HomeNEWSThe Warehouse calls on Kiwis to bring in pre-loved toys

The Warehouse calls on Kiwis to bring in pre-loved toys

The Warehouse will pilot a toy recycling initiative in 22 stores nationwide during Mega Toy Month.

Toys that have reached the end of their lives including plastic trucks, metal cars, cuddly animals, Barbies and even some electronic toys will be given a new life as things like playground surfacing, picnic tables, benches, musical instruments and watering cans thanks to a new toy recycling initiative being launched by The Warehouse during its annual Mega Toy Month.

The Warehouse is partnering with innovative recycling company TerraCycle, which has run the programme with an Australian retailer and collected more than 18 tonnes of old toys in a year.

In New Zealand, the recycling initiative will be piloted at 22 The Warehouse stores nationwide, from Whangarei to Invercargill during Mega Toy Month, which runs from 29 June to 26 July. Kiwis can start dropping off their toys from Friday 1 July.

Lonnica Van Engelen, The Warehouse Toy Lead, says the initiative is another exciting step in the retailer’s sustainability journey.

“We’re exploring ways we can offer full circularity for the toys we sell, and as we’ve seen across the Tasman, there has been huge demand for the programme. This is a great opportunity for Kiwis to recycle toys that are broken and can’t be passed on or given away to others and know they’re going to be recycled and turned into something useful.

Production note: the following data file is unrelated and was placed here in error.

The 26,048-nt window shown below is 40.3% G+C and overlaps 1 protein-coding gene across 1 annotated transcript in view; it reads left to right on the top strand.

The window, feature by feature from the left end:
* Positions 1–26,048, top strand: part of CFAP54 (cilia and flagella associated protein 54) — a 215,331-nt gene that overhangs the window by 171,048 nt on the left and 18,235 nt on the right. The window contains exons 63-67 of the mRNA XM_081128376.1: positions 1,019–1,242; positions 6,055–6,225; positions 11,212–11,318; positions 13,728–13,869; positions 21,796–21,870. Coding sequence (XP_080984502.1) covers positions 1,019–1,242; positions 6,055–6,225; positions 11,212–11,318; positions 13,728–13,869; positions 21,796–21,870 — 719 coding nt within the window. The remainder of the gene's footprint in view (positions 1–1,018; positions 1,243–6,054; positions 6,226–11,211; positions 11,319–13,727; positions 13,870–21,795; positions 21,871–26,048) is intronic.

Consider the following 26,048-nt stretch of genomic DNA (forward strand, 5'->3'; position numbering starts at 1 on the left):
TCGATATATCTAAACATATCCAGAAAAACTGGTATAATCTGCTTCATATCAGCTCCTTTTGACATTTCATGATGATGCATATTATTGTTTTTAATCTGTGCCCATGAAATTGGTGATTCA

“Instead of collecting dust in the garage or being thrown into landfill, we’re inviting families to bring their old toys into our participating stores so they can have the next stage of their lives as things like a watering can. We’re piloting this approach and if this trial is successful, we hope to extend it throughout our entire store network,” says Van Engelen.

Each of the 22 stores will have a large colourful recycling box in store in which customers can drop off their pre-loved toys. When full, the toys will be taken to the Return Centre and sent on to TerraCycle ANZ.

Jean Bailliard, General Manager of TerraCycle ANZ, explained the significance of the trial.

“It’s fantastic to be working with The Warehouse on the first in store toy recycling pilot to accept any brand of toy in New Zealand. As a waste stream, toys are extremely difficult to recycle and are frequently not accepted in kerbside recycling because they are made of a complex mix of materials including metals, plastics, and textiles. However, they can be recycled through TerraCycle and given new life as watering cans, garden benches, or even incorporated into new playground sets and musical instruments to name a few.”

Plastic, metal, plush and electronic toy brands will be accepted but any batteries will need to be removed. The programme doesn’t cover books, board games, wooden toys, PlayDoh, paint, slime, pens, pencils, crayons or paintbrushes, and oversized toys such as bikes, scooters, skateboards or sports toys.

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